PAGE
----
If you haven’t paid much attention to bitcoin, I can’t really blame you. I have been ignoring it for years. At one time, however, I was curious enough about the idea of digital currency that I played with some mining software on an old CPU that I had in my apartment.
It was late in 2013 that I decided to spend some of my time running this code that I downloaded from the internet. It was written for the Linux Ubuntu OS, and I happened to have a desktop that I wasn’t using, so I let it run for a few days hoping to “mine” some bitcoin gold. As far as I remember, it seemed to take up a lot of disk space and never really produced anything that I could tell. But I wasn’t really sure…
Now that I’ve moved out of the apartment, that computer (which has been off for several years) which I had to physically move, reminded me of when I played with bitcoin for a short time. Since bitcoin is over $15,000 per coin, it was definitely worth taking a look to see if I did mine anything.
The first step in the process was to bring the old beast back to life. Unfortunately, the motherboard refused to boot, and instead of spending more time on trying to fix a piece of hardware that I will never use again, I stripped the hard drives out of the machine and bought a SATA to USB 3.0 adapter. I purchased the adapter below because it is very flexible and will also handle PATA drives (which I have in my closet somewhere as well).
Sabrent USB 3.0 TO SSD / SATA / IDE 2.5 / 3.5 / 5.25-INCH Hard Drive Converter With UL Power Supply & LED Activity Lights [10TB Support] (USB-DS12)
Once the adapter arrived, I attached it to my laptop (which dual-boots Ubuntu and Win 10) and Linux immediately recognized it as a Windows drive and allowed me to copy files if needed.
At this point, I’m sure you can see that recovering files from old hard drives is pretty trivial with something like this – so be aware when you throw out old computers to destroy your drives, or you could just be giving your information away to anyone.
I knew the drive with Windows on it (the first one I tried) wasn’t what I was looking for, so I mounted the second drive and looked for my old home directory.
After doing some sleuthing on the net, I discovered what I had to do was find the .bitcoin directory and look for a wallet.dat file. This file would contain any mined coins – if there were any. Sure enough, there was a .bitcoin/wallet.dat file – right where it was supposed to be! Ok, this was starting to get exciting! At the time, mining just one bitcoin block (a list of transactions with a proof of work) would be rewarded with 50 new bitcoins. I’ll let you do the math.
So the next step is to download a modern bitcoin “core” wallet and let it synchronize with the network. What this process does is load all of the known transactions since the start of bitcoin, on to your computer and allow you to hold, receive and transfer bitcoins, which is why it is called a digital wallet.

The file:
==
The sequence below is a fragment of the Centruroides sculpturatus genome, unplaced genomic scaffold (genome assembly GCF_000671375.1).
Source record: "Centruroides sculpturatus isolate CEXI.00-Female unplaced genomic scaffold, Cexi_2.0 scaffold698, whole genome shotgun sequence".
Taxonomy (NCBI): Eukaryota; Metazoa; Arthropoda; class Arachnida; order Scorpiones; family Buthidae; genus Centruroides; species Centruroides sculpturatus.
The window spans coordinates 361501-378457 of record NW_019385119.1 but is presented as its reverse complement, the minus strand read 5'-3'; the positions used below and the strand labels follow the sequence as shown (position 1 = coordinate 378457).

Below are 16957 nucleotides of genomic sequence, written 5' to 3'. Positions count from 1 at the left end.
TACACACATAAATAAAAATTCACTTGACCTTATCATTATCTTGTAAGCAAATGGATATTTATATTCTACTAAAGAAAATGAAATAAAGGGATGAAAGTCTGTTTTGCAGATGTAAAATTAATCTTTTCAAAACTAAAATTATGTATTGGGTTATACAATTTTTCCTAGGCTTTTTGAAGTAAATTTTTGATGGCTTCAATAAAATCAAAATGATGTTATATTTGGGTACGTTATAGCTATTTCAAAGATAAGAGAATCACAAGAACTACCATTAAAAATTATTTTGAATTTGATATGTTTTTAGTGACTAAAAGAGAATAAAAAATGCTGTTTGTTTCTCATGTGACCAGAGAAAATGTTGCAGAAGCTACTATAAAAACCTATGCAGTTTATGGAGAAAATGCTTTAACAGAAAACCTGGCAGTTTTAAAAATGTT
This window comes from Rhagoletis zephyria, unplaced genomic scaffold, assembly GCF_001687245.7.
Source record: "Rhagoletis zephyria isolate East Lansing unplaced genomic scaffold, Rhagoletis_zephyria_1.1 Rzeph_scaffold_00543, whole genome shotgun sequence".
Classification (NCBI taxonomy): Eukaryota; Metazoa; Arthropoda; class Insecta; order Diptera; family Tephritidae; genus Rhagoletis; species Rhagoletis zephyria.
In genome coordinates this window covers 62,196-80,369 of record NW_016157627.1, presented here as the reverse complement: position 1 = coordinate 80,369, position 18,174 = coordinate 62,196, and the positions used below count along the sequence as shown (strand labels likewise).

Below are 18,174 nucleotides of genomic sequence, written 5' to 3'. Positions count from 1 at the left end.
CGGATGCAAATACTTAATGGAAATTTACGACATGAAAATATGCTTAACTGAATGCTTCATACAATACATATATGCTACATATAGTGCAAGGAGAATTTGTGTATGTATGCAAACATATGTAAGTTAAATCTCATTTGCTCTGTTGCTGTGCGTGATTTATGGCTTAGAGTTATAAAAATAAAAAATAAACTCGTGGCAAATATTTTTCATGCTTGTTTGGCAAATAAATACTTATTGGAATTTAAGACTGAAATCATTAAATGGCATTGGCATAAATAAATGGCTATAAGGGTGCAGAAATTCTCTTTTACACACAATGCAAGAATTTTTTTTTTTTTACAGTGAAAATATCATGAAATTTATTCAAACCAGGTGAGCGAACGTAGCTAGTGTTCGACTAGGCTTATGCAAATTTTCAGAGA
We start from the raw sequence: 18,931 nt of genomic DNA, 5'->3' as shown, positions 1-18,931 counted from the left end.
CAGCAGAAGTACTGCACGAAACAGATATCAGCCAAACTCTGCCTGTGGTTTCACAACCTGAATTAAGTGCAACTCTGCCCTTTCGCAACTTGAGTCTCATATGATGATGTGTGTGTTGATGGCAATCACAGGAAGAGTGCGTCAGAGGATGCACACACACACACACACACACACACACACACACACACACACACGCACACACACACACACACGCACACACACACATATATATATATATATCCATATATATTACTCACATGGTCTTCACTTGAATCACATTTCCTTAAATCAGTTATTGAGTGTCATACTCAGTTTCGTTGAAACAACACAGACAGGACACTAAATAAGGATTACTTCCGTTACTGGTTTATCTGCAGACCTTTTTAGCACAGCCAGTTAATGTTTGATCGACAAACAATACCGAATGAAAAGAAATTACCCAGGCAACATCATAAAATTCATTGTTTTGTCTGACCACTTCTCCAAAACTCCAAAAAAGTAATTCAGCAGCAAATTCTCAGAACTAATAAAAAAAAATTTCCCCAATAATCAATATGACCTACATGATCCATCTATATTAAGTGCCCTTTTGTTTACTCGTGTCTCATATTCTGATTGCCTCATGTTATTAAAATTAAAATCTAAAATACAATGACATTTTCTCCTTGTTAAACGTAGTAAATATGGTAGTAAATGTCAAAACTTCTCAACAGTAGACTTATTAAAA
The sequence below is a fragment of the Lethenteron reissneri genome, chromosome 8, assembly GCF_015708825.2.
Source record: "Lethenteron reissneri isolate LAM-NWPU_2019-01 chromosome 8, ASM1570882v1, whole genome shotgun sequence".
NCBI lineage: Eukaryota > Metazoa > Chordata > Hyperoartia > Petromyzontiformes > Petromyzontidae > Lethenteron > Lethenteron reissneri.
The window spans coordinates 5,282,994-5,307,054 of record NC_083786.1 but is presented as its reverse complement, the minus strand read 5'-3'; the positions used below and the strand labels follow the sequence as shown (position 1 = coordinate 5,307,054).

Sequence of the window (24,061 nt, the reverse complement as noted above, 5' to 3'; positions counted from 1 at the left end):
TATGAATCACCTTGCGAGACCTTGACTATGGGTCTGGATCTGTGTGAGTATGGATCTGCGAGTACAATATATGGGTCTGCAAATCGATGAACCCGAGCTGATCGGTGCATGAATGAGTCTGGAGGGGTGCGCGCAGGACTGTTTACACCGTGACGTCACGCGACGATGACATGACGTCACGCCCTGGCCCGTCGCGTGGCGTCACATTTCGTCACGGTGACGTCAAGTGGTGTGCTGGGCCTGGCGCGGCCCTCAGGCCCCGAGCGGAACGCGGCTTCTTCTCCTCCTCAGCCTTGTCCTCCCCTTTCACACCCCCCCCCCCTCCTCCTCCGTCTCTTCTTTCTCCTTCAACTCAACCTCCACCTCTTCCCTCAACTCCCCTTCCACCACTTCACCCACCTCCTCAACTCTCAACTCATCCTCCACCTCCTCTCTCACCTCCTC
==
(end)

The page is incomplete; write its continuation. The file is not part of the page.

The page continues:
You can find the core software here: Bitcoin-core. Make sure you go to Bitcoin.org, the .com address had a couple of questionable links according to McAfee and doesn’t have the software we want. After you have downloaded and extracted the software, you need to find the executable named bitcoin-qt.exe and run it. For my installation, I extracted the files in my download directory, and the path to the executable looks like this F:\Downloads\bitcoin-0.15.1\bin.
While you are loading the bitcoin core software, I would suggest you pay attention to the step where it asks you where to put the stored blockchain. The directory that you choose is where your new empty wallet is, the file that you will need to replace.
This downloading and synchronizing the blockchain, as it is called, consumes about 180 gigabytes of space on your hard drive (as of today Jan 2018), so I needed to do this experiment on a different laptop, not my little note taker that you see in the picture.
You can see how complicated this is getting…
The screenshot above is what I saw for about 10 hours while the software synched to the network. It is a slow and painful process, but I had decided to wait for the network to synch before replacing the wallet file. As it turns out, that may not be necessary if you just want to see if there is anything in the wallet you are testing.
If you look at the directory listing above, you will see that F:\bit is the directory that I specified for the blockchain, and it is where the wallet.dat file is also stored. At this point, you just need to close the bitcoin core wallet, open the directory, rename the wallet.dat file that is there (if you care about it) and copy the new wallet.dat file into the directory.
When you open bitcoin wallet software again, it will go through a maddening resynchronization process, which took about an hour on my i7 laptop. After that, you will finally see what is in your wallet.
In my case, I had a completely blank wallet. Zero bitcoins. Damn. Well, it was fun thinking that there might be something there!
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